Ex Vero III from Werlitsch, 2012 vintage. Quite profound, with intensity and minerality. A stunning wine from the south of Austria.

This was verging on the profound. Absolutely benchmark white Burgundy. Served to us blind, again. It’s on the restrained side, but with layers of complexity.

Olek Bondonio Barbaresco Starderi 2014. A brilliantly focused wine with pure linear red fruits. If you can find some of this, then buy it.

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Some nice lounge wines: Zarate, Terre Nerre, Zuccardi Concreto et al

Airport lounge wines are normally disappointing. But here in Los Angeles in the American Airlines lounge at Terminal 4 I found some wines I actually really wanted to drink.

Zarate Albariño 2018 Rias Baixas, Spain
Benchmark Albariño with a slightly smoky edge to the sweet citrus and apricot fruit, with some generosity but also keen acidity keeping things fresh. This is really tangy and bright with some citrus peel notes and a bit of fleshiness. Really refined with good concentration. 90/100

Talley Chardonnay 2016 Arroyo Grande, California
A rich, bold, mealy Chardonnay, but not overblown, with sweet ripe pear and peach fruit and a hint of caramel and vanilla in the background, with fresh fruit dominating. Has a nice spicy framing. Plenty of volume here, but with good enough balance, in a classic California style. 90/100

Tenute de Terre Nerre Etna Rosso 2017 Sicily, Italy
There’s a tiny bit of fading on the rim here, with what seems like a bit of early development. But it’s actually fresh and delicious, with a savoury, stony, mineral edge to the slightly stewed red cherry and berry fruits. Has a hint of mint and cedar, too. Finishes with some grip. 89/100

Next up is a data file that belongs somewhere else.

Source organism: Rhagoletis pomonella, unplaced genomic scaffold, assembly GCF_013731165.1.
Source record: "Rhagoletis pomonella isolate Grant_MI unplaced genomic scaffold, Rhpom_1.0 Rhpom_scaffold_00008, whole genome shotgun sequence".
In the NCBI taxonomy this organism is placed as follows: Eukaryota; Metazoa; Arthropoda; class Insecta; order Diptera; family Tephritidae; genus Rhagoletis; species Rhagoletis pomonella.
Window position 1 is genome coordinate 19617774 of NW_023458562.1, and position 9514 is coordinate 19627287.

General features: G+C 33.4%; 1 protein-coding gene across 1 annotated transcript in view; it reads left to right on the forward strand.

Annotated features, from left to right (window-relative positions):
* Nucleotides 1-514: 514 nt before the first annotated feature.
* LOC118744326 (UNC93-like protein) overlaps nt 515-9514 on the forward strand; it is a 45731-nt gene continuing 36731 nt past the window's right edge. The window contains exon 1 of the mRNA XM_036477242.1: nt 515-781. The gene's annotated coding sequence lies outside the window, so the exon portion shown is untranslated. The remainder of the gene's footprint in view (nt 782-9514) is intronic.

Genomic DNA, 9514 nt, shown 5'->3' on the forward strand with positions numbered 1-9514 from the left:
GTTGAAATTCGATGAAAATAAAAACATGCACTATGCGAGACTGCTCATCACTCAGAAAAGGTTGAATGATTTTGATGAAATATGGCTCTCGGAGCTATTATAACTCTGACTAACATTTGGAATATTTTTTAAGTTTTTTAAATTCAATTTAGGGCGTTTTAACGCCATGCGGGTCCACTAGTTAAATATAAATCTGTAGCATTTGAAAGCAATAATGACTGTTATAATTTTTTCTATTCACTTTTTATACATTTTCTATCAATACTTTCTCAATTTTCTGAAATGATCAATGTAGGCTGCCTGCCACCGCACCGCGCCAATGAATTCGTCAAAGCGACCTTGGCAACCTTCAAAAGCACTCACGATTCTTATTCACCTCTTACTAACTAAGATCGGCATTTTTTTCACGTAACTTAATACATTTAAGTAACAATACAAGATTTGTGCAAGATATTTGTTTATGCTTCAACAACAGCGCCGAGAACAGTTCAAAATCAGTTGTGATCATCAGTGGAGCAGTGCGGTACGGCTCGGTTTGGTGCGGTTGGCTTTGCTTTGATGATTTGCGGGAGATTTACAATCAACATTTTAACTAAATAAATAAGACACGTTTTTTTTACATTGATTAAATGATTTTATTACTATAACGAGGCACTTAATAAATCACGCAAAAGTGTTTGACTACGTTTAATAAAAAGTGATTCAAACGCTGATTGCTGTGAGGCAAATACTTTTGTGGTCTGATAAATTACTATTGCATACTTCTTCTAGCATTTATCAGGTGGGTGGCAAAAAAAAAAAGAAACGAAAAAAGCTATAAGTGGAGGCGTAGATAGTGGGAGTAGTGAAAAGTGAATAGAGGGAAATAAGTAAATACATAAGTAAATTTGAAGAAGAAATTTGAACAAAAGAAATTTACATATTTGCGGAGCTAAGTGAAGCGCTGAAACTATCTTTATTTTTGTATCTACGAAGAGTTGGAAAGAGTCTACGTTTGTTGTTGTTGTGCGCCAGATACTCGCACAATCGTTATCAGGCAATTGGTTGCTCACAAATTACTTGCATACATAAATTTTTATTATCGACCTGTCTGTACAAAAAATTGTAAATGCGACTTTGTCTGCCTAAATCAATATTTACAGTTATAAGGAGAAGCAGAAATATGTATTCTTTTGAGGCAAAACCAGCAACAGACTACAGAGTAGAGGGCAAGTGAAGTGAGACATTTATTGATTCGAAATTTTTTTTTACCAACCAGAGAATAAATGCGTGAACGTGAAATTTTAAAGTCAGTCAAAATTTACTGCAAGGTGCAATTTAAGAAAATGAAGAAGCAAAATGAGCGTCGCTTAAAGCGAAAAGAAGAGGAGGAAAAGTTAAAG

Zuccardi Concreto Malbec 2017 Altamira, Mendoza, Argentina
Whole cluster ferment and aged in concrete eggs. Intense, vivid colour with a bright, floral blackcurrant and black cherry nose. The palate shows good concentration and freshness with lovely texture to the black fruits, with a seamless core of ripe fruit but also good structure and acidity. A beautiful primary, fruit-forward wine. 93/100

Emily’s Miner Cabernet Sauvignon 2016 Napa Valley, California
14.2% alcohol. This shows lovely balance. There’s ripe blackcurrant and berry fruit, but also a nice stony, gravelly, chalky structure, with some savoury complexity as well as smooth, sweet fruit. Quite harmonious with good weight and balance. 91/100

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In an urban winery in Los Angeles

The winery: lots of space!

I’m spending a couple of days in Los Angeles in an urban winery, where my buddy Christina Rasmussen is doing vintage with Abe Schoener of the Scholium Project. Abe recently acquired this amazing facility, which – all going well with permits – will become the base for the Scholium Project. There’s a lot of space in this 19th Century building, but for now there’s just a small amount of winemaking taking place. Yesterday we processed some Chenin Blanc from Lodi using a tiny basket press – the rest of the equipment will arrive later.